However, biofuel crop cultivation is only allowed on “marginal land”, which tends to be very arid. While jatropha can grow in arid areas, yield and the oilyness of seeds can be badly affected. Indian biofuel company Emami Biotech found that while its jatropha trees planted in Ethiopia’s Oromia region in 2009 survived, they grew very slowly. The company was allocated 11,000 hectares and planned to invest $83m in jatropha plantations, but the project was abandoned in 2011.

The UK’s Sun Biofuels had a similar experience in the Benishangul Gumz region. It was granted 80,000 hectares in 2006 to grow jatropha but abandoned its plans three years later citing low rainfall and poor soil quality as the main reasons for bad harvests.

API is confident that biofuel yields will be sufficiently high for its biodiesel project. “Our yields are very high. Even if we got small yields per tree, the sheer scale [of the project] will make up the difference,” says Marcos Bitew. The project’s partners are working with Yale University Green Chemistry Department on research and development.

The government insists that only marginal land is used for biofuels cultivation so that it does not compete with agriculture. However, the definition of “marginal” is far from exact.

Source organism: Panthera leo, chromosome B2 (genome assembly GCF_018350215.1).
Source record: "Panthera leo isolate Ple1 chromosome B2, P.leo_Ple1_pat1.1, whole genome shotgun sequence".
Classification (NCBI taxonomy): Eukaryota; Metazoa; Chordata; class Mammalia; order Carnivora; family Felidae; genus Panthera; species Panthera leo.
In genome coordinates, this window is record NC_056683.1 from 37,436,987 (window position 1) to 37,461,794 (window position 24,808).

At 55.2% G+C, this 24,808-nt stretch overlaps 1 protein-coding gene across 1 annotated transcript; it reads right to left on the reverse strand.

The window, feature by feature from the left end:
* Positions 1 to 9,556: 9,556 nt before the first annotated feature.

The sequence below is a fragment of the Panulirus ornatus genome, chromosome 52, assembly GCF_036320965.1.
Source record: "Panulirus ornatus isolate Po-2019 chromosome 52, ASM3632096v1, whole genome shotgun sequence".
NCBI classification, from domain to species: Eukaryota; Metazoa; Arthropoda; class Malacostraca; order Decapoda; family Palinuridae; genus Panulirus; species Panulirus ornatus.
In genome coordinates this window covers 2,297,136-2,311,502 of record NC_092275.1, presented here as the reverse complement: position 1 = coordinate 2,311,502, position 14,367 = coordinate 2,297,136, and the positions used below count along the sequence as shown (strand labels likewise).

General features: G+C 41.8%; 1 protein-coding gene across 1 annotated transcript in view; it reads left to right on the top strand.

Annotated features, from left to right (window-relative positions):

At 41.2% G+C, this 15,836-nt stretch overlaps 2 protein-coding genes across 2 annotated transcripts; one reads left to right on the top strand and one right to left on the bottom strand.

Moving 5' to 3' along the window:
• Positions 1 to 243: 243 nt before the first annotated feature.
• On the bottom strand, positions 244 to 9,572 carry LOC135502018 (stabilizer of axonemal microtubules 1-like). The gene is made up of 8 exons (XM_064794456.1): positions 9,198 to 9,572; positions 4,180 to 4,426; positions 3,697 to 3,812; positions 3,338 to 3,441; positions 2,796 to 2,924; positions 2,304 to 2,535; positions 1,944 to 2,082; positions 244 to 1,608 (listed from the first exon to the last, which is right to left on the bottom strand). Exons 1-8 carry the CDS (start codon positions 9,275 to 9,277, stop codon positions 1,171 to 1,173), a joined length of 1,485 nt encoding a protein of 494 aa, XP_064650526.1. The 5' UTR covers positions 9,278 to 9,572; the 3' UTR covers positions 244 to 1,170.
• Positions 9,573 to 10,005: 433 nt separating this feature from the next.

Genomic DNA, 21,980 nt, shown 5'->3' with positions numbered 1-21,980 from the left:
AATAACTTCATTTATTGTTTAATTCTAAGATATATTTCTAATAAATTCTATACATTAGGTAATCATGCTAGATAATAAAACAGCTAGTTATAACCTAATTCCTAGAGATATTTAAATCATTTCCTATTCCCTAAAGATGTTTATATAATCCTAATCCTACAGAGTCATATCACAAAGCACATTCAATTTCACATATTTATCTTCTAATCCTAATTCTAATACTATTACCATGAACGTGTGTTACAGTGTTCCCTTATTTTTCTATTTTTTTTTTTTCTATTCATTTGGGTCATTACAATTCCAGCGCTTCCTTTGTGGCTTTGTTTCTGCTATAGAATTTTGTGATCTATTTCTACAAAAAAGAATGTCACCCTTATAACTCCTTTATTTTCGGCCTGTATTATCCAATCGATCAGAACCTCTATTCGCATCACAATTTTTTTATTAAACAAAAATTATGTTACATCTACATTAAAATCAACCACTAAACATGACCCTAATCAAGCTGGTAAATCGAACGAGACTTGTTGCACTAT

“They do not have a stated criteria for what is marginal land,” says Brigitte Portner from the Centre for Development and Environment at the University of Bern. “Marginal land in their sense is just land that is not being used agriculturally but in most cases it is used – it’s just that it’s being used by pastoralists to graze cattle or the local people use it to collect firewood. It’s just that it’s not intensive agriculture there.”

It’s also difficult to enforce rules on where biofuels can be cultivated. Food crops tend to take precedence over biofuels as they command a higher price, but research by the Environment for Development initiative found that cash crop production can be negatively affected by biofuel crops as growers allocate up to a third of their land to biofuels.

This can wipe out the trade balance benefits of biofuels as cash crops are targeted at the export market. The researchers found that “although both exports and imports show a decreasing trend following biofuel expansion, the decline in exports is greater than imports, indicating worsening of the trade balance”.

This may pose a national policy dilemma, but for individual farmers biofuels may help food security. Research has found that calorie intake is higher in households that also produce castor beans, a biodiesel crop. These households also experience 25 per cent shorter periods of food shortage between harvests, as biofuels can be grown when food crops cannot. At a micro level at least, biofuel crop cultivation may be a complement, rather than competitor to food in Ethiopia.

Source: The Financial Times – Blog